This November, I can think of no better place for the aviation enthusiast to visit than Tumbarumba, home to the historical society that cares for so much of the artifacts of the Southern Cloud and where a special weekend is being planned to commemorate the 60th anniversary of the discovery of the first airliner to go missing in the mountains nearby.
Sonter will be the dinner speaker on Friday November 2. Then on Saturday there will be a 14 km guided walk to the site.
I made this hike in in April of 2017, in the company of Ron and Kathy Frew, who are deeply involved in Tumbarumba history. They spent hours answering my questions when we met at the small but jam-packed history museum at the town’s Visitors Center.
The following day the Frews accompanied me to the crash scene. Natasha Borschmann from the tourist office came along as did my companions from Sydney; Eve Cogan then-14, her sister Ruby, then-12, and their dad Adam.
Bringing teenagers on the trek wasn’t as odd a decision as you might think.
When Eve was 11, she was assigned to write a report about a notable Australian and she chose David Warren, the inventor of the black box. So enthusiastic was she about what she was learning that she began a campaign to rename the “Canberra Airport” after Warren – enlisting the support of hero pilots Capt. Chesley (Sully) Sullenberger of America and Australia’s Capt. Richard de Crespigny.
An av geek since she was small enough to sit in her father’s lap and watch air disaster documentaries with him, Eve prepared for the climb by reading MacArthur Job’s book, Into Oblivion. All of which is to say, that she was thoroughly prepared and an eager companion.
“You get the author’s perspective and you are always tainted by what they think,” she said, “Then you go and meet an expert like Ron and his wife and you hear a different perspective and you are wondering to yourself, ‘Which way is it really? How do they know?’”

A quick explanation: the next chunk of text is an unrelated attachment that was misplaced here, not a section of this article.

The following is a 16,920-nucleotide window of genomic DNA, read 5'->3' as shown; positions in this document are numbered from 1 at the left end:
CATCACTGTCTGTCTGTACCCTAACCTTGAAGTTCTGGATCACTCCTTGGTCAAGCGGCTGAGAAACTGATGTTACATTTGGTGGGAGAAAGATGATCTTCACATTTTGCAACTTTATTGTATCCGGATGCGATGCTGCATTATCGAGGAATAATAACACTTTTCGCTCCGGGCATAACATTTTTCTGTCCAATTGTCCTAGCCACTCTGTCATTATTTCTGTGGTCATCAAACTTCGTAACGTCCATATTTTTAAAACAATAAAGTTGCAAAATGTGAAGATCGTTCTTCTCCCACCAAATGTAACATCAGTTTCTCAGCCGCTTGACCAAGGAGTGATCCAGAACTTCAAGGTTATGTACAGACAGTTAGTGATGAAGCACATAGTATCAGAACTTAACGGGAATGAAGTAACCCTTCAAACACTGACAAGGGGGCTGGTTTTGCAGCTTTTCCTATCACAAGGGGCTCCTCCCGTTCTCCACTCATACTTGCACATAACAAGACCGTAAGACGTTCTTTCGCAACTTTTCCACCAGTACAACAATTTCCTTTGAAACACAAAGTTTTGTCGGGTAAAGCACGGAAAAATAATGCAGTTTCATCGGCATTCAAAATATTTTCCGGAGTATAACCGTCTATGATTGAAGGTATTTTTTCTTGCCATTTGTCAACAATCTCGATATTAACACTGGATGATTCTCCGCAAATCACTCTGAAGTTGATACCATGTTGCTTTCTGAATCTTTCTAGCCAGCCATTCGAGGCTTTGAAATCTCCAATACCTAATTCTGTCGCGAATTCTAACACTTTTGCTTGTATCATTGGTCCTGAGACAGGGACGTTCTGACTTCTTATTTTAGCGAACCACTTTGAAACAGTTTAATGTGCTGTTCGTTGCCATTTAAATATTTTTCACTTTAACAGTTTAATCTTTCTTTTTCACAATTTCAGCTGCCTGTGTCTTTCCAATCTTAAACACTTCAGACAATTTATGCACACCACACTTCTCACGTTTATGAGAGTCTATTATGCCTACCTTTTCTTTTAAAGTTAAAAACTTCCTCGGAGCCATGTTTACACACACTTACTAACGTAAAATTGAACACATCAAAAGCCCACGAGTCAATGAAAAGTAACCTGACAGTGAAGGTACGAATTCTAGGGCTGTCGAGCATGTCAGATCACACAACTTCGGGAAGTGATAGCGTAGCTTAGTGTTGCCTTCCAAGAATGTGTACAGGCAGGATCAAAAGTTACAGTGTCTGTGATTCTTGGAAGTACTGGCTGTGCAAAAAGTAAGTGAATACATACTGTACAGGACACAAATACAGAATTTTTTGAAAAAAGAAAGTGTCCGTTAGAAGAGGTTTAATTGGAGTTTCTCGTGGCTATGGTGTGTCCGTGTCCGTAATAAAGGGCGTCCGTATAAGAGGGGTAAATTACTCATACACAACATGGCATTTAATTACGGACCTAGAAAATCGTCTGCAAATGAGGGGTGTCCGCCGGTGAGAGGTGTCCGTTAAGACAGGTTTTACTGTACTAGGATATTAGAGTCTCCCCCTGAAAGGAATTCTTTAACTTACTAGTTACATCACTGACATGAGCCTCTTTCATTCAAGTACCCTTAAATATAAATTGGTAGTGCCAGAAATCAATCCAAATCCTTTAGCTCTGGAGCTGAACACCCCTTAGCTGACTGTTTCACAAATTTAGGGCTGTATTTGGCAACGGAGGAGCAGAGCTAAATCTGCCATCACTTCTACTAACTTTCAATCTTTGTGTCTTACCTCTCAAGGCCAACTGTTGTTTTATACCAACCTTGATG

Eve followed the Malaysia 370 coverage with equal parts curiosity and skepticism. During our time together she asked, “Even if we find all the wreckage of MH 370, can we say with confidence what is true?”
As a writer specializing in aviation and safety in specific, that question is a lot more complicated than it sounds. Which is why it is so useful to look back on the accidents of the past to see if what was considered true then still stands the test of time.
The sixty year anniversary of a mystery solved reminds that we can’t see the future so we must remember and learn from the past.
The Southern Cloud Discovery – Sixty Years On weekend will be held
2 and 3 of November 2018
Contact the " target="_blank" rel="noopener">Tumbarumba Historical Society for more information or make reservations.
Full interview with Eve Cogan after our climb to Southern Cloud can be seen here.
Author of The New York Times bestseller, The Crash Detectives, I am also a journalist, public speaker and broadcaster specializing in aviation and travel.